The wicked spirit of division has possessed this nation of ours. No matter where you turn, there is the hand of reality to slap you in the face without any remorse or apology. Americans are noticing that politicization is all over the place. Politicization runs in the veins of religion, education, sports, business, movies, music, news and even pop culture. When the government is involved in every aspect of our lives, citizens become the influencers and raise their voice against the government. They will use any resource necessary to voice their opinions to the ears of the government. Politics rarely took center stage. The times have changed, and it is the leading actor.
An argument in these hostile days results in complete, utter chaos.
Division plants its horrid seed in the mind of many Americans through one source—the news media. Journalists and editors have chosen popularity with their bosses, money, and fame above principle. They want to be “in” with the “in crowd,” they want to be liked. Conservative and liberal media examines reports without a counter-opinion, even if the opinion weights facts. It is the role of journalists to question the motives of politicians. Journalists should never have friends among politicians and should never accept favors. In the 2016 election, journalists gave more than $396,000 to the presidential campaigns of Clinton and Trump. Few want to deal with the truth when they create their liberal or conservative viewpoint instead of confronting their failures. Only 24 percent of Americans believe the media, in general, are “moral.” The number surges to 53 percent when people are asked about the news media they use most often.
It does not take much for anything to become a chess piece in the game of politics. A couple of days after the Las Vegas shooting, Fox News anchor Sean Hannity took the time to point out how Democrats and liberals in the mainstream media take advantage of tragedy calling for more gun control. However, Hannity used the tragedy to his means to discuss conspiracy theories about the murder of Seth Rich, the young Democratic National Committee staff member who was shot in front of his home in the summer of 2016. Hannity persisted until Rich’s parents stepped in to tell him to stop turning their son’s death into a political football.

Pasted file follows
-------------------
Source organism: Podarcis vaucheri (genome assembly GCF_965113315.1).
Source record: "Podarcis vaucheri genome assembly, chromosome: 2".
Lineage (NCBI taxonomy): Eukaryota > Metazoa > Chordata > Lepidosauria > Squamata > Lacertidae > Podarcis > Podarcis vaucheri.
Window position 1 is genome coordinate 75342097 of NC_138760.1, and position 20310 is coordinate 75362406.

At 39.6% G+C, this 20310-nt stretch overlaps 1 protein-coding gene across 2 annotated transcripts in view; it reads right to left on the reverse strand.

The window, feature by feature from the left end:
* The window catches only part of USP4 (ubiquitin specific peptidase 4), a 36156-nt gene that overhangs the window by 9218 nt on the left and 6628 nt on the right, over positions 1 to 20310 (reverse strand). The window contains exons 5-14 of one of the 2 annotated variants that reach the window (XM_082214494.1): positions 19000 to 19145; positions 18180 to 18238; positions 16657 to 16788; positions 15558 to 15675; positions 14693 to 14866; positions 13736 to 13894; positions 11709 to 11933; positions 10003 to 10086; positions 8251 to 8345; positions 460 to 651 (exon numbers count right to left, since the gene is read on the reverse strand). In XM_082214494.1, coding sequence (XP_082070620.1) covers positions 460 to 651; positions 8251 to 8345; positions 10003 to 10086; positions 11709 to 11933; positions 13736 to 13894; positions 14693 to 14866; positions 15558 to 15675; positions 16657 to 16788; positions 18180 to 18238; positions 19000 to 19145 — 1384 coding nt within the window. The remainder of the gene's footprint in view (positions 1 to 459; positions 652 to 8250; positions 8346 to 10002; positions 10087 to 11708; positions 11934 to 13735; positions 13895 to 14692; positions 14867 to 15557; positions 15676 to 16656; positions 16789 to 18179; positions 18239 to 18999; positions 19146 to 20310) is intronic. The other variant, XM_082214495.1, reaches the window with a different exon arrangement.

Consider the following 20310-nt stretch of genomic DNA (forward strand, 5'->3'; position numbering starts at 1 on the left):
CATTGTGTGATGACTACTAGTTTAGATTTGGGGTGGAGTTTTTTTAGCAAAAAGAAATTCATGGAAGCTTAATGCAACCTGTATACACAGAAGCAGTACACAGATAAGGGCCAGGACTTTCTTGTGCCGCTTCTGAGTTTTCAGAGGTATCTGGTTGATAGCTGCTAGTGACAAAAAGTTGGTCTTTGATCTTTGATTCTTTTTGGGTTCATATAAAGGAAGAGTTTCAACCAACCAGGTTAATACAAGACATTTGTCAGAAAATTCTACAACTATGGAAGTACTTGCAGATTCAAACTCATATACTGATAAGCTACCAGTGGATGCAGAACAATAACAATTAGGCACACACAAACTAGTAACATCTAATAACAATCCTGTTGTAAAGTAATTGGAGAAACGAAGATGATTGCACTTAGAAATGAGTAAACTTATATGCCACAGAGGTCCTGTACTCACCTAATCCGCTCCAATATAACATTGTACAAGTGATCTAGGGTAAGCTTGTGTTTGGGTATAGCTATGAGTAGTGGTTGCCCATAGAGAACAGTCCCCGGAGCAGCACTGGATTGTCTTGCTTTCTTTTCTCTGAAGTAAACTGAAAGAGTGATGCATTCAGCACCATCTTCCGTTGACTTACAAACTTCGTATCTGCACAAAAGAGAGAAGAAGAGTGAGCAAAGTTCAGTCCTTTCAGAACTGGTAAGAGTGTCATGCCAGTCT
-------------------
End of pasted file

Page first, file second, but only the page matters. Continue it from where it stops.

To involve politics in our daily grind is to make others aware and to signify a demand for change. Disagreeable politics should raise a flag to call for counter arguments and stimulating debate, yet it births hostility. The weary minds of Americans suffer from political exhaustion. Members of marginalized groups feel the need to fall in line and act accordingly as not to fit into negative stereotypes portrayed by mainstream standards. Tired of politics, tired of fighting about politics, and tired of every screen flooded with political propaganda. We wolf down every piece of information on our plate, but we have no time to digest it because another meal has been prepared. In response, we react with anger to battle against the outside world. According to Pew Research, more Americans paid attention to the 2016 election. The more added up to be 27 percent from the previous 16 percent. The election infested every aspect of our lives, and everyone is fed up with walking on eggshells. The heightened tensions should make us reorient our narrow perceptions and enable an objective exchange of ideas to push forward with progress. When the chance for mutual recognition of ideas and intelligent debate replaces bigotry and rage, there can be a chance for peace.